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“Bite-Size Bits of Local, National, and Global History”
“Bite-Size Bits of Local, National, and Global History”
Fort Monroe, Virginia — The American South (Mid-Atlantic)
 

Fort Monroe Seawall History

Seawall Construction Details

 
 
Fort Monroe Seawall History Marker image. Click for full size.
By Bernard Fisher, May 28, 2017
1. Fort Monroe Seawall History Marker
Inscription. The first concrete seawall, constructed at Fort Monroe between March and August of 1895, was designed to provide better protection against coastal flooding and erosion. This concrete wall extended 664 feet from the eastern edge of where the second Hygeia Hotel once stood to the western end of the present-day Engineering Wharf. A granite block abutment to the Engineering Wharf, placed between 1858 and 1888, pre-dates the 1895 seawall structure.

The 1895 seawall was a single poured-concrete gravity structure of monolithic crushed stone and sand aggregate. The wall had no pilings or internal reinforcements. Lieutenant D. DuB. Gaillard designed the wall for the U.S. Army. Design plans proposed a concrete wall with footings sunk 8 feet below the beach and existing riprap in places. The superstructure of the wall was 8 feet high and had a width of 4 feet at the bottom and 2 feet at the top of the structure.

Construction materials needed for the wall included 893 cubic yards of concrete, 710.5 barrels of Portland cement, 41.5 barrels of sand for bonding, 359 cubic yards of sand, 19.5 cubic yards of gravel, 315 cubic yards of fine broken stone, 105.23 cubic yards of riprap built into the wall. Another 2,595 cubic yards of sand was required to fill in areas behind the seawall.

In the first decade
Fort Monroe Seawall History Marker image. Click for full size.
By Bernard Fisher, May 28, 2017
2. Fort Monroe Seawall History Marker
of the 20th century, the original concrete seawall expanded east from the Engineering Wharf to Jetty #1. By the latter half of the 20th century, the seawall expanded west to the southern edge of the present-day Navy Wharf. A 10 foot section of the 1895 wall is preserved under the colored concrete sidewalk located near where you are standing. The remaining portions of the original wall have been replaced in efforts to modernize and improve coastal protection.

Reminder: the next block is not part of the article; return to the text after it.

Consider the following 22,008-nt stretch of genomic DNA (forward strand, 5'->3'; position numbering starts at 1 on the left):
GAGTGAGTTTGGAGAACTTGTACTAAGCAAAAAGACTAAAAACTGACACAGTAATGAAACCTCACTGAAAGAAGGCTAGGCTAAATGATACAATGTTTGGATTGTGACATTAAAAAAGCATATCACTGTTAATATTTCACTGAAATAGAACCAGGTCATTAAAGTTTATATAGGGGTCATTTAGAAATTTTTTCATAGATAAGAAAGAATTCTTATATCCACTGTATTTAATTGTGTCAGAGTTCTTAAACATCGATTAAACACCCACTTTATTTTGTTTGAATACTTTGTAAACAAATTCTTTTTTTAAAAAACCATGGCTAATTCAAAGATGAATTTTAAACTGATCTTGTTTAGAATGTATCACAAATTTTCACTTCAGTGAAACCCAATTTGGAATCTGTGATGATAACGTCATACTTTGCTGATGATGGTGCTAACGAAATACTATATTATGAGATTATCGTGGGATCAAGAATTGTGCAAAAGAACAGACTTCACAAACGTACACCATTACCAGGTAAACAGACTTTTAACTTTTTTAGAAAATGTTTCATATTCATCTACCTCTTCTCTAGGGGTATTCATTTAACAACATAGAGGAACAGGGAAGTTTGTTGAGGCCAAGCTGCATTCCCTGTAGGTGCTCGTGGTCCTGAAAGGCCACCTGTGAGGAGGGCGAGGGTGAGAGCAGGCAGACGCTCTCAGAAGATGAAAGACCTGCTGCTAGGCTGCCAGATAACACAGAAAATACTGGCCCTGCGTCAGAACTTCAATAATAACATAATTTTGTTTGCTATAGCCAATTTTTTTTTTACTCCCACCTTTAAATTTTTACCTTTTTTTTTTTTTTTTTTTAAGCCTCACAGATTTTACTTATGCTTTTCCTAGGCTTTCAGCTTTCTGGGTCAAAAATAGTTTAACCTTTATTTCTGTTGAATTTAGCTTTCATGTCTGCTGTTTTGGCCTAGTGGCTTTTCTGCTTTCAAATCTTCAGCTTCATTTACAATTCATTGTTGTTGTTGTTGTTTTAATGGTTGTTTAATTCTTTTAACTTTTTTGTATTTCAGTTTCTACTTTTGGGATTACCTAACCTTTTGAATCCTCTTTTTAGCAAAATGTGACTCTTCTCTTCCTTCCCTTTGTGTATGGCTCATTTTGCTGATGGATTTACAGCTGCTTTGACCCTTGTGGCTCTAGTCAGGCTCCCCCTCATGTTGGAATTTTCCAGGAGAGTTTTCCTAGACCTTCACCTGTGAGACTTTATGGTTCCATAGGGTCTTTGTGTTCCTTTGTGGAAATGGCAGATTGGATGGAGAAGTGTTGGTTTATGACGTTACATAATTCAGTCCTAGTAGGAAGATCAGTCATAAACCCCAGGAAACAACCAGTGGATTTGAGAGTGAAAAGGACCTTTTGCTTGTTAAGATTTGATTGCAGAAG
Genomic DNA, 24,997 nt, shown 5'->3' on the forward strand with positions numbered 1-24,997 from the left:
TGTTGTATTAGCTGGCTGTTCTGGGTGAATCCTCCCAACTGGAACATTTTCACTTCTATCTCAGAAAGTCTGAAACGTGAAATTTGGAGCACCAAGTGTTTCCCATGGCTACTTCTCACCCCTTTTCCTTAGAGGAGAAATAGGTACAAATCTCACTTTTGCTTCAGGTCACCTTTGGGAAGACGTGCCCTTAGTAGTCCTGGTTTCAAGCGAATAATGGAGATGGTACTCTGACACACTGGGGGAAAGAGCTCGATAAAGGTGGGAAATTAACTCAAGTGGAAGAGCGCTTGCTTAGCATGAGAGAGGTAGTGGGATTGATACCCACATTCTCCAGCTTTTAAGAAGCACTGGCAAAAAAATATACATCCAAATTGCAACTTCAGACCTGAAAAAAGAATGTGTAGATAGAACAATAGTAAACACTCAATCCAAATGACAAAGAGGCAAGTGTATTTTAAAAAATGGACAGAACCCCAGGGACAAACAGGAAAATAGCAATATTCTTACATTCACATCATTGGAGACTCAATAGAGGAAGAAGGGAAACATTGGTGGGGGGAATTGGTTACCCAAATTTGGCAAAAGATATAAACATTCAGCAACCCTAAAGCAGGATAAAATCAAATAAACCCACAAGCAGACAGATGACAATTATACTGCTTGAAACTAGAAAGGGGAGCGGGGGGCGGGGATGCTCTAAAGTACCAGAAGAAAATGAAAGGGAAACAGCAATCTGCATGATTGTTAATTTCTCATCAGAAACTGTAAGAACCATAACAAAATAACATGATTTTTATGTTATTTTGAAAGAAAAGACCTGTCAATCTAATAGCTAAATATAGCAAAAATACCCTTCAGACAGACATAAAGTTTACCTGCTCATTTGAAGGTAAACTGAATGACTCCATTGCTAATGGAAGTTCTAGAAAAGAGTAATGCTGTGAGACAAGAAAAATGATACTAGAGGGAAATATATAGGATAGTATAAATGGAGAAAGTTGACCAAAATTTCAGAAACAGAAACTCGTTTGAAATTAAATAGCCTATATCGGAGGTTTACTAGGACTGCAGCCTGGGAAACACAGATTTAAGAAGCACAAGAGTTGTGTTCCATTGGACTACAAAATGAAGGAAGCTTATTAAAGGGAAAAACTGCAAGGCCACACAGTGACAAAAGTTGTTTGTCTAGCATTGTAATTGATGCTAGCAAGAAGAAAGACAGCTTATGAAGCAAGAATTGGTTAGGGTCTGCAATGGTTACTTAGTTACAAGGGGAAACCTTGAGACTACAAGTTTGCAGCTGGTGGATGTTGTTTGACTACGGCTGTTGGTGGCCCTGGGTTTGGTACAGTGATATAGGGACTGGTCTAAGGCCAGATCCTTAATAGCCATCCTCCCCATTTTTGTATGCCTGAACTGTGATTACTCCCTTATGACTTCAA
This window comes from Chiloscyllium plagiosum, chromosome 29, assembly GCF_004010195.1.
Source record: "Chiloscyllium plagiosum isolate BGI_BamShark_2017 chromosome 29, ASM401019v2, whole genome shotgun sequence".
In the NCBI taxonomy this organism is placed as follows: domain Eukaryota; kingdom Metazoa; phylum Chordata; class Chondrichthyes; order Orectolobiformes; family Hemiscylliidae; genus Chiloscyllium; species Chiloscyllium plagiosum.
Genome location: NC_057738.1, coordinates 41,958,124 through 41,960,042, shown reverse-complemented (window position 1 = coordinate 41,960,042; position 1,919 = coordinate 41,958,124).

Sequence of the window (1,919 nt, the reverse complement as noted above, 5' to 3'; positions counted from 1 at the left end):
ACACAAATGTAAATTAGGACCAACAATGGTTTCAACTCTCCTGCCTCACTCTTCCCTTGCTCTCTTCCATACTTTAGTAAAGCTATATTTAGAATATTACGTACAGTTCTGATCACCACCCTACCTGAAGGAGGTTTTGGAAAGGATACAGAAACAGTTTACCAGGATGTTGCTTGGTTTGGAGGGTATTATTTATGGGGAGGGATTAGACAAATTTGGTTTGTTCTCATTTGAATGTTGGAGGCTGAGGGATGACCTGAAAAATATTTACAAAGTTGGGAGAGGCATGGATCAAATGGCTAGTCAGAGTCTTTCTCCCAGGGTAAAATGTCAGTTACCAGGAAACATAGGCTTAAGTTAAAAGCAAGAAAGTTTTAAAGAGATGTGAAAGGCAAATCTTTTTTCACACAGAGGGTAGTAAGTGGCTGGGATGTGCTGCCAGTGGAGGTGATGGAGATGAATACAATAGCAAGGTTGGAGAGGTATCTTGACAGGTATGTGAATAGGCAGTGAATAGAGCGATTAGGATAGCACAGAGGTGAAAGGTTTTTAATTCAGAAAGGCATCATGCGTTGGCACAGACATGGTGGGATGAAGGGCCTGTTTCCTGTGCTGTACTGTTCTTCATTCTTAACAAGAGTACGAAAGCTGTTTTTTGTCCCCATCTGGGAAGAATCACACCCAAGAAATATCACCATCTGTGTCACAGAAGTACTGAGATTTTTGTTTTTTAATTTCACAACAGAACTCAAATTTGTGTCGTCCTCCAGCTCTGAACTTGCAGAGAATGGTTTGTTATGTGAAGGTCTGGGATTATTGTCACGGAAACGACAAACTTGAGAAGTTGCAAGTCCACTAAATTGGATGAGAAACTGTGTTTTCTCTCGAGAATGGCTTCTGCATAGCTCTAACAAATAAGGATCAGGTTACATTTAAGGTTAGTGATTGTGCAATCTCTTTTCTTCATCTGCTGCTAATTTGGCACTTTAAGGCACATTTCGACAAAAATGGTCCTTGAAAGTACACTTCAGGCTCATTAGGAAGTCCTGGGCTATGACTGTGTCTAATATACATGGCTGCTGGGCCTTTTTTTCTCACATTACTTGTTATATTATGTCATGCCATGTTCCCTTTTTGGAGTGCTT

Location. 37° 0.068′ N, 76° 18.443′ W. Marker is in Fort Monroe, Virginia. Marker is on Fenwick Road east of Engineer Lane, on the right when traveling east. Touch for map. Marker is in this post office area: Fort Monroe VA 23651, United States of America.
 
Other nearby markers. At least 8 other markers are within walking distance of this marker. Fort Monroe History (here, next to this marker); Engineer Wharf (a few steps from this marker); a different marker also named Fort Monroe Seawall History (a few steps from this marker); First Africans in Virginia (within shouting distance of this marker); Old Point Comfort Light (about 300 feet away, measured in a direct line); Lantaka (about 500 feet away); Spanish 1-½ Pounder (about 500 feet away); 12-Pounder Howitzer (about 500 feet away). Touch for a list and map of all markers in Fort Monroe.
 
Also see . . .  Fort Monroe National Monument. National Park Service (Submitted on May 29, 2017.) 
 
Categories. Forts, CastlesMan-Made Features
 
 
Credits. This page was last revised on May 29, 2017. This page originally submitted on May 29, 2017, by Bernard Fisher of Mechanicsville, Virginia. This page has been viewed 38 times since then. Photos:   1, 2. submitted on May 29, 2017, by Bernard Fisher of Mechanicsville, Virginia.
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